Revisiting Manzanar

OWENS VALLEY, Calif. – Manzanar means “apple orchard” in Spanish. There was a significant community in Owens Valley, Calif., on the east side of the Sierras, founded in 1910 as a fruit growing colony. It thrived until water was diverted to Los Angeles via an aqueduct built by the L.A. Water District, which converted Owens Valley into a man-made desert.

During World War II it became the site of the first of 10 “relocation centers” to imprison 10,000 of the 12,000 people of Japanese ancestry living on the West Coast, 70 percent of whom were U.S. citizens. The remaining were aliens from Japan who were denied the opportunity to become citizens. It became a city one mile square, enclosed by barbed wire and guarded from towers by military police with searchlights and guns pointed inward.

The last weekend of April this year I joined approximately 70 people from Sacramento on the fifth annual pilgrimage, sponsored by the Florin Japanese American Citizens League, a caring, supportive group of former internees, students, Arab Americans and civil rights activists, to visit Manzanar, which is now a national historic site.

This is where I was incarcerated with my family almost 70 years ago. I remembered the heartache and loss which my parents and others experienced, having had to get rid of – for less than 10 percent of their value – or store all of their worldly goods in a matter of a few days or weeks, and be prepared to take only what they could carry to a forced extended “camp-out” in a location yet unknown to them.

Getting there, 70 years ago, we were distressed to see the flimsy barracks made of ¼-inch plywood and covered only with tar paper, the dust seeping through the knot holes and cracks. We were to sleep on metal cots and we filled out “mattresses” with straw. My mother, with beginning stages of poly-arthritis, had to sleep on a cot with a straw-filled mattress as well. We ate in a mess hall, and had to go outside our “apartment” to go to the latrine, shower and do our laundry, even when the weather was rainy or snowy – an the dust blew the rest of the time.

Since there was a shortage of teachers at first, I was unable to continue high school, so I found a job as a typist, earning $12 a month. Then I applied for and was hired as a crafts teacher. As a “professional” I earned $19 a month.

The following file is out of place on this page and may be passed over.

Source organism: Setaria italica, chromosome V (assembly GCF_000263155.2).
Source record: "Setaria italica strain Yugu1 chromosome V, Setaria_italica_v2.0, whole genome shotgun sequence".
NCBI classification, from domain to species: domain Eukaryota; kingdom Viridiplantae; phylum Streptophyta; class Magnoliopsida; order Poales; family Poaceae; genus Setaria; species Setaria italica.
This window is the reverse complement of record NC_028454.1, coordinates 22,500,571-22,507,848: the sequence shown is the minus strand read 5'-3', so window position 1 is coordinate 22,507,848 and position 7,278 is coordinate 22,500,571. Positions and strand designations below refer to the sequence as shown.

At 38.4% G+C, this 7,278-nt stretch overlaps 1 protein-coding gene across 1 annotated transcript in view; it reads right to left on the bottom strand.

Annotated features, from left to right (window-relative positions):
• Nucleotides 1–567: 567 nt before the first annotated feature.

After about one and a half years of internment, in September 1943, with the help of Quakers and others, I was allowed to leave camp to attend Western Michigan College in Kalamazoo, Mich. After my first year I was unable to get a job because of discrimination. My brother, living in Minnesota, suggested I move up there. I was able to get a job in St. Paul, Minn., then learned about, applied for and was accepted into a nursing program at the University of Minnesota.

My parents remained in Manzanar for three and half years. Then they received transportation to Los Angeles and $25. My mother had to be placed in a nursing home. My father got a job as a “houseboy” to start all over again. Three months after he was released from camp, he was hit and killed by someone driving a truck.

The idea of the pilgrimage this year was to educate and raise public awareness about what happened to one ethnic group and to make every effort to prevent the violation of the constitutional rights of others.

What happened to Arab Americans after 9/11 is a case in point.

The ongoing question is: Could this happen again?

Grace Coan is a peace activist in Sacramento, Calif.

Photo: Cemetery shrine at Manzanar Japanese internment camp, Owens Valley, Calif. The inscription, in Japanese, reads, “Monument to console the souls of the dead.” The inscription on the back reads, “August 1943” and “erected by the Manzanar Japanese.” This 2002 photo shows the shrine draped in strings of origami with offerings of personal items left by survivors and visitors. The National Park Service periodically itemizes and collects these items in order to gauge the changing feelings of visitors. (Daniel Mayer,